Japan, US Conduct First Anti-Submarine Warfare Exercise in South China Sea

The Japanese Maritime Self-Defense Force (JMSDF) and the United States Navy have held their first-ever joint anti-submarine warfare exercise in the South China Sea, stepping up their capabilities in the disputed sea where China claims sovereignty to almost all parts of it.

Two of JMSDF’s destroyers, JS Kaga and JS Murasame, a P-1 maritime patrol aircraft and an unnamed submarine, participated in the joint drill with the U.S. Navy’s USS Milius and a P-8A maritime patrol aircraft, according to the MSDF announcement on Nov. 16.

This marks the first time a JSMDF submarine has engaged in an anti-submarine warfare drill with the U.S. Navy in the South China Sea, indicating “a high level of interoperability between Japan and the United State,” MSDF Chief of Staff Hiroshi Yamamura said at a press briefing on the same day. (Asahi)

“It also represents the deterrence and response capability of the MSDF and the U.S. Navy,” he remarked.

The three destroyers had also participated in another drill in the South China Sea last week.

The JSMDF destroyers, Kaga and Murasame, also made a port call in Subic, Philippines, over the weekend before taking part in a joint drill with the Philippine Navy frigate BRP Jose Rizal in the disputed sea.

The drills came as Japan intensified its pressure on Beijing over its claims to vast swaths of the South China Sea, despite China’s warnings to Japan and the United States to avoid interfering in the nation’s internal affairs and building a clique against it.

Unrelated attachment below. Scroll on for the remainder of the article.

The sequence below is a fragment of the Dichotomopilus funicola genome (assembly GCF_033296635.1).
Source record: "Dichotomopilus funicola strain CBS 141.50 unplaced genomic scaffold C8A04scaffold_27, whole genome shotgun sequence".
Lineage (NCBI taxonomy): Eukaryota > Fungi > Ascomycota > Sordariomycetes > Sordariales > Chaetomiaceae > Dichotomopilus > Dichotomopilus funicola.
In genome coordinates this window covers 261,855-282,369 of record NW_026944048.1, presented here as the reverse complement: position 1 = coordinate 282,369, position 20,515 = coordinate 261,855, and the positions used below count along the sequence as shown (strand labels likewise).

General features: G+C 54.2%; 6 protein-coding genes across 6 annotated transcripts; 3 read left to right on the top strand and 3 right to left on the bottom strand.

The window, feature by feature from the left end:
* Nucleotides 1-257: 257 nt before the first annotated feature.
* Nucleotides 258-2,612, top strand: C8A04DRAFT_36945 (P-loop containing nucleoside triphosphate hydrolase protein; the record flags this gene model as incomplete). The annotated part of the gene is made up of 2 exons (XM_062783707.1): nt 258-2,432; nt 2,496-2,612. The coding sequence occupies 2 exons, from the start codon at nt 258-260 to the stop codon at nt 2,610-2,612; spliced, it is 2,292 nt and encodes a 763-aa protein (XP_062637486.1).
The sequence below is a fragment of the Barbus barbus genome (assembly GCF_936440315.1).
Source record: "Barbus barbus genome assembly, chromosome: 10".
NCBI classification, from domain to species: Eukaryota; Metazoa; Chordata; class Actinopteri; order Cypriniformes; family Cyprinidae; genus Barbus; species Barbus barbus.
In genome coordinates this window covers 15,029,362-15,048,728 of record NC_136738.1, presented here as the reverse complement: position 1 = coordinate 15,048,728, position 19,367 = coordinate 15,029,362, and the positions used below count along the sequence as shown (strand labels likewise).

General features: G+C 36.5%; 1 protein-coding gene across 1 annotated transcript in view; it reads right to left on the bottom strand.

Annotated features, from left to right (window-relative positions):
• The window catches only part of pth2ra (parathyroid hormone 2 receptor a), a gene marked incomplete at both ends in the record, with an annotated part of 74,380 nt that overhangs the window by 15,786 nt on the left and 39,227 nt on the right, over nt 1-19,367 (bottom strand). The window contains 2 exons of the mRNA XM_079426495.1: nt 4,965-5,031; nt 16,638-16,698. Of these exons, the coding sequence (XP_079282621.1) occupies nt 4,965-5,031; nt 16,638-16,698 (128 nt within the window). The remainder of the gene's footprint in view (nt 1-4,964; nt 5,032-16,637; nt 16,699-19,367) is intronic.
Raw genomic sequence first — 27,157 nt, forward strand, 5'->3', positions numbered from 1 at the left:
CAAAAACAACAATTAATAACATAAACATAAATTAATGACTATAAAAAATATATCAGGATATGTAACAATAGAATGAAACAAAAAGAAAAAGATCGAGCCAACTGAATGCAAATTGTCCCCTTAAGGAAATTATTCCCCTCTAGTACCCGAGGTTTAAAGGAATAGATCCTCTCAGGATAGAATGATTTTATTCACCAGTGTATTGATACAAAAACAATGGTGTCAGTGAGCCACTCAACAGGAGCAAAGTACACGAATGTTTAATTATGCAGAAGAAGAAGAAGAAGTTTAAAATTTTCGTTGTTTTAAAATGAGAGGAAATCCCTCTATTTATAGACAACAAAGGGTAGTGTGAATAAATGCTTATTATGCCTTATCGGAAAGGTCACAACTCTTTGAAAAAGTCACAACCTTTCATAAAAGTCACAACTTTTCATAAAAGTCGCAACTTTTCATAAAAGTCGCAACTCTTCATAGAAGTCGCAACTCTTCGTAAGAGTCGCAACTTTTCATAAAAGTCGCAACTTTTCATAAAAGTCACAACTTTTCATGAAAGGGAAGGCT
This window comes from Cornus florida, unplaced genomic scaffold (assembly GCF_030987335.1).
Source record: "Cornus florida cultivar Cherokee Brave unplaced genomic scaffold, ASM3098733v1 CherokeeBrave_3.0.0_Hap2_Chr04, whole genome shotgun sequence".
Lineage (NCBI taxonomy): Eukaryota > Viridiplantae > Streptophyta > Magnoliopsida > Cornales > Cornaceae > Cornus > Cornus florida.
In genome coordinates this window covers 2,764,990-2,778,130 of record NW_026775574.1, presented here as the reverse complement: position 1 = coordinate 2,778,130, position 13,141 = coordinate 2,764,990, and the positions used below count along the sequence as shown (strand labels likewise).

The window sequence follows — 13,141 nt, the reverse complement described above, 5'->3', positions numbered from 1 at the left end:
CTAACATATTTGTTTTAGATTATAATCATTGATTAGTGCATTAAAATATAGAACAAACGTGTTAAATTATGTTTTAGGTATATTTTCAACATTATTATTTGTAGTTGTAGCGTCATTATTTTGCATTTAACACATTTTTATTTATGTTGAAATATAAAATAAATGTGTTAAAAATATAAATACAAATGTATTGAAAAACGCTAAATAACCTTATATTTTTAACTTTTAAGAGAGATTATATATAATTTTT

“China has no problem with the development of normal bilateral ties between the United Ststes and Japan, but this relationship should be conducive to enhancing mutual understanding and trust among regional countries and peace and stability in the Asia Pacific, and should not target any third party or undermine third party interests,” Chinese Foreign Ministry spokesperson Zhao Lijian said at a daily news briefing on Apr. 16.

China has been increasing its presence in the South China Sea by turning the islands into military bases, and thus forcing other nations like Japan, the United States, Britain, Canada, and France to deploy vessels to keep Beijing in check. (Asia Times)

The Permanent Court of Arbitration at The Hague dismissed Beijing’s claims to much of the South China Sea in 2016, in favor of the Philippines and other nations in the region. It ruled that China’s claims had no legal basis. (The Epoch Times)

However, the verdict has had little impact on China’s behaviour, with Beijing refusing to abide by it. The resulting territorial disputes are ongoing, with Beijing continuing to pursue its claims to vast swathes of the sea based on its so-called “nine-dash line,” which includes a reef.

Brunei, Malaysia, the Philippines, Taiwan, and Vietnam all having competing claims with China.


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